Church fires com­mon, but usu­ally not the re­sult of ar­son

The Covington News - - RELIGION - BRUCE SMITH & RAY HENRY news@cov­

As in­ves­ti­ga­tors probe church fires in­clud­ing the blaze that de­stroyed a ru­ral black church tar­geted by the Ku Klux Klan 20 years ago, the ques­tion is spread­ing through so­cial media: #WhoIsBurn­ingBlack­Churches?

The an­swers could likely be no dif­fer­ent than what causes other build­ings to burn, ac­cord­ing to an­a­lysts study­ing the in­ci­dents re­ported by fire de­part­ments na­tion­wide.

The pas­tor sus­pects light­ning may be to blame for de­stroy­ing the Mount Zion African Methodist Epis­co­pal Church in Gree­leyville, which is about 50 miles north of the "Mother Emanuel" church in Charleston where nine peo­ple were killed on June 17. The in­ves­ti­ga­tion con­tin­ues, but a fed­eral of­fi­cial told The As­so­ci­ated Press on con­di­tion of anonymity for lack of au­tho­riza­tion to speak pub­licly early in­di­ca­tions sug­gest ar­son was not in­volved.

More than half of fires at houses of wor­ship from 2007 to 2011 were blamed on cook­ing equip­ment and heat­ing and elec­tri­cal sys­tems, ac­cord­ing to es­ti­mates by the Na­tional Fire Pro­tec­tion As­so­ci­a­tion. The as­so­ci­a­tion based its es­ti­mate on data col­lected by the U.S. Fire Ad­min­is­tra­tion and sup­ple­mented with sur­vey re­sults. An es­ti­mated 16 per­cent were in­ten­tion­ally set, and some frac­tion of those were later deemed hate crimes. Those fig­ures on fires at re­li­gious struc­tures in­clude a small num­ber of fu­neral homes.

That's a much lower rate than at­tacks on schools: About half of all school fires are in­ten­tion­ally set. But it is twice the rate of at­tacks on homes, where about 8 per­cent of fires are in­ten­tion­ally set, ac­cord­ing to the NFPA es­ti­mates.

"Per­cep­tion mat­ters," said Marty Ahrens, an an­a­lyst for the fire pro­tec­tion as­so­ci­a­tion. "We don't know all the causes of all the fires that have gone on this week. But if the church ar­sons had not hap­pened so soon af­ter the tragedy in Charleston, that hor­ri­ble in­ci­dent, would it have got­ten the same level of at­ten­tion?"

While church fires have de­clined sig­nif­i­cantly in re­cent decades, they are not in­fre­quent: Blazes at houses of wor­ship hap­pened, on av­er­age, 31 times a week across the na­tion, ac­cord­ing to the data col­lected dur­ing the five-year pe­riod end­ing in 2011. If those trends still hold to­day, an av­er­age of five church fires could be in­ten­tion­ally set each week.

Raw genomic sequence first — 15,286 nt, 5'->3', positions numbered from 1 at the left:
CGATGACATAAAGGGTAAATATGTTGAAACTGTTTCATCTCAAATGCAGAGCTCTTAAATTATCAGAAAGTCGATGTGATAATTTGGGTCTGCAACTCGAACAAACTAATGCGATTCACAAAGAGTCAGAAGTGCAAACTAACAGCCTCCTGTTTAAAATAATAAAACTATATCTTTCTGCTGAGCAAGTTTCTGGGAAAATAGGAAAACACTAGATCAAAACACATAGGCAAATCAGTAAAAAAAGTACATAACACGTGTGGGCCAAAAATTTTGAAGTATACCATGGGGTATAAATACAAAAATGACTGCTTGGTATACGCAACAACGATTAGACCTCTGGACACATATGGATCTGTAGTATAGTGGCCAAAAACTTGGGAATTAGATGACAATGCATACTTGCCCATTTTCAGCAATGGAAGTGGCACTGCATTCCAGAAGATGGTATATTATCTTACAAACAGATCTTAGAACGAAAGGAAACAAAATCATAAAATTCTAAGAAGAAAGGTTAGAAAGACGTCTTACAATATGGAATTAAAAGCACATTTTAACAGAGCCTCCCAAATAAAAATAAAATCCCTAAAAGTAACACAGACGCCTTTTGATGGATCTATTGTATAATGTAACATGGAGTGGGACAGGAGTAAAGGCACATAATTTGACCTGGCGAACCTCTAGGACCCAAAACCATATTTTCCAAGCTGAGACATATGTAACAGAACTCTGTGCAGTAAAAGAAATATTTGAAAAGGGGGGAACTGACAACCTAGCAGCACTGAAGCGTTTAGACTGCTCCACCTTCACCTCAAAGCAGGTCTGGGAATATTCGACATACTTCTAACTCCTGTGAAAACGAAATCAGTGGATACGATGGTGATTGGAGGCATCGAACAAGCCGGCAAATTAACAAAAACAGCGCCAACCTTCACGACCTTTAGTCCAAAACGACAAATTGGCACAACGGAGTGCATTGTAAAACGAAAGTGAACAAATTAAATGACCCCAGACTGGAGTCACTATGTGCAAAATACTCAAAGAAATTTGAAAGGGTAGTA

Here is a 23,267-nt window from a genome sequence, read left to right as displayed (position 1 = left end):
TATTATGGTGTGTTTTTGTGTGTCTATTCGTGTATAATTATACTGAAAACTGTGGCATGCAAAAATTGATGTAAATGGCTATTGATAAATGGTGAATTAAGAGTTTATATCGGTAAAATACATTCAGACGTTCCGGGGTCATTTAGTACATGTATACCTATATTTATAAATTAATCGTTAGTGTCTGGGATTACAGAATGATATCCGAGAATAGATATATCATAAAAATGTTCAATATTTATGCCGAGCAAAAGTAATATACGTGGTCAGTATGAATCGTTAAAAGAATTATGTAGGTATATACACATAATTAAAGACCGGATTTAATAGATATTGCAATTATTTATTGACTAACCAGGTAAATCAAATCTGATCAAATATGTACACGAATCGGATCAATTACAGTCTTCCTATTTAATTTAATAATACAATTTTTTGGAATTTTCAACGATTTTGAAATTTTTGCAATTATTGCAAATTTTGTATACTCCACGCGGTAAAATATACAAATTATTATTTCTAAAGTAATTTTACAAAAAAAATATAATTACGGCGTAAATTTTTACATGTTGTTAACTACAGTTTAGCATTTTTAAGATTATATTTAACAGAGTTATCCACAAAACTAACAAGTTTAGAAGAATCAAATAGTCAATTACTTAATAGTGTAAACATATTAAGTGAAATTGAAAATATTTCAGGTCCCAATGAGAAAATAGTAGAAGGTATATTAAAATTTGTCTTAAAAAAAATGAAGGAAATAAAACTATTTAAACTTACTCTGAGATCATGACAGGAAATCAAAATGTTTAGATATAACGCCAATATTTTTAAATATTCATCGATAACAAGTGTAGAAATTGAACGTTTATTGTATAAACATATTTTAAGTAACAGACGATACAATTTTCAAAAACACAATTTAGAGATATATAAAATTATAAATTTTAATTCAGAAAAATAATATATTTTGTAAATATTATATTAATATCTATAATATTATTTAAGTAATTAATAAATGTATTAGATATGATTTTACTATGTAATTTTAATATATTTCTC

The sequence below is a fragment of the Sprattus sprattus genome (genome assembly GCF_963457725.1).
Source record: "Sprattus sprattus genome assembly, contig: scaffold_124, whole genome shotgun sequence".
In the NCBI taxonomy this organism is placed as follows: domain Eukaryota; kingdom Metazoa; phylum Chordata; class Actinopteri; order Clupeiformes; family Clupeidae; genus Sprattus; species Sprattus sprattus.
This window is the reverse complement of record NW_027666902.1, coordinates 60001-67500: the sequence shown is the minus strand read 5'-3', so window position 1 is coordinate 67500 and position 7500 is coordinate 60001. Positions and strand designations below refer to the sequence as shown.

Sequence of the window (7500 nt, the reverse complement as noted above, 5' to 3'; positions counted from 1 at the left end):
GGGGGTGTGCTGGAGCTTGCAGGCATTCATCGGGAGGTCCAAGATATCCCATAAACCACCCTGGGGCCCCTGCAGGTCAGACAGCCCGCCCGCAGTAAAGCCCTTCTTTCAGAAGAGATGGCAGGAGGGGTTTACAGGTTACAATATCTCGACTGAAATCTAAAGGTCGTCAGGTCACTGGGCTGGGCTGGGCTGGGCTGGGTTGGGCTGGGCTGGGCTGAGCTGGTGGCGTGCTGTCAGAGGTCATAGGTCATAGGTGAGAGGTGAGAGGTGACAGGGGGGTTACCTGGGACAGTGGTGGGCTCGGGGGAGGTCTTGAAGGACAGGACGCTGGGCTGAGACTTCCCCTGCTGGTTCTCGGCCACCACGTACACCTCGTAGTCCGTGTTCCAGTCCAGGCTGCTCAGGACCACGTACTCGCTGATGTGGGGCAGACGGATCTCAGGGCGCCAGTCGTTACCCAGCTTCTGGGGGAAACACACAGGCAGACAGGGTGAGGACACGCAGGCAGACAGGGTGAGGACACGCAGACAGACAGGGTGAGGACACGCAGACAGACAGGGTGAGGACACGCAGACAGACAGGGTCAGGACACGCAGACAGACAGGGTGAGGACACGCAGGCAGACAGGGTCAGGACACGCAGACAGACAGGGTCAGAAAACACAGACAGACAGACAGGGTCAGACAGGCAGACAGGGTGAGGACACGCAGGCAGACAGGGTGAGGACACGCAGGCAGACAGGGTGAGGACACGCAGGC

By com­par­i­son, since the shoot­ings in Charleston, author­i­ties have in­ves­ti­gated roughly a half-dozen fires at pre­dom­i­nantly black churches in the South­east, only three of which ap­pear to be ar­son. So far, no ev­i­dence of hate crimes has pub­licly sur­faced. No one keeps a com­pre­hen­sive, up-to-date tally of church fires in the United States, so it's pos­si­ble to un­der­count the in­ci­dents.

It's dif­fi­cult to de­ter­mine whether his­tor­i­cally black churches burn more fre­quently than other churches. The best avail­able gov­ern­ment data doesn't dis­tin­guish churches by the pre­dom­i­nant race of their con­gre­ga­tions.

White su­prem­a­cists in the South have burned black churches over the years as a po­lit­i­cal ter­ror­ism tac­tic. But some at­tacks on black con­gre­ga­tions defy sim­ple racial mo­tives. For ex­am­ple, the task force formed by Pres­i­dent Bill Clin­ton found that 37 per­cent of the peo­ple ar­rested for bomb­ing or burn­ing black churches in the 1990s were black them­selves.

The same task force re­ported that many ar­son­ists ap­peared to have non­ra­cial mo­tives, such as cov­er­ing up other crimes, py­ro­ma­nia and other men­tal ill­ness.

Lo­cal and fed­eral in­ves­ti­ga­tors said Wed­nes­day that they haven't ruled out any po­ten­tial cause for the fire at Mount Zion, which started late Tues­day as light­ning storms rolled through the area.

Churches may face spe­cial fire risks. For ex­am­ple, in­sur­ers have cau­tioned that church spires may at­tract light­ning strikes, and churches may pose an easy tar­get for ar­son­ists, since many are va­cant out­side of weekly wor­ship ser­vices.

Still, the es­ti­mated num­ber of in­ten­tion­ally set fires at houses of wor­ship and fu­neral homes has trended down­ward, fall­ing 71 per­cent from 1,320 in 1980 to 380 in 1998, ac­cord­ing to an NFPA anal­y­sis. That co­in­cides with a gen­eral de­crease in all fires at those struc­tures.

The Rev. John Tay­lor, who is in his ninth year as the pas­tor of Mount Zion, said he im­me­di­ately re­called the blaze two decades ago when he learned his re­built church was on fire again.

"Of course we thought about it. We wouldn't be hu­man if we didn't," he said as he stood out­side the build­ing's charred shell. But as to the cause of the most re­cent fire, he said, "I re­ally thought it prob­a­bly was a light­ning strike."

Gree­leyville Mayor Jesse Parker was en­cour­ag­ing pa­tience as in­ves­ti­ga­tors do their work.

"We'll just let them do their jobs and let them bring us the re­sults of how it got started and we will ac­cept the find­ings," he said.

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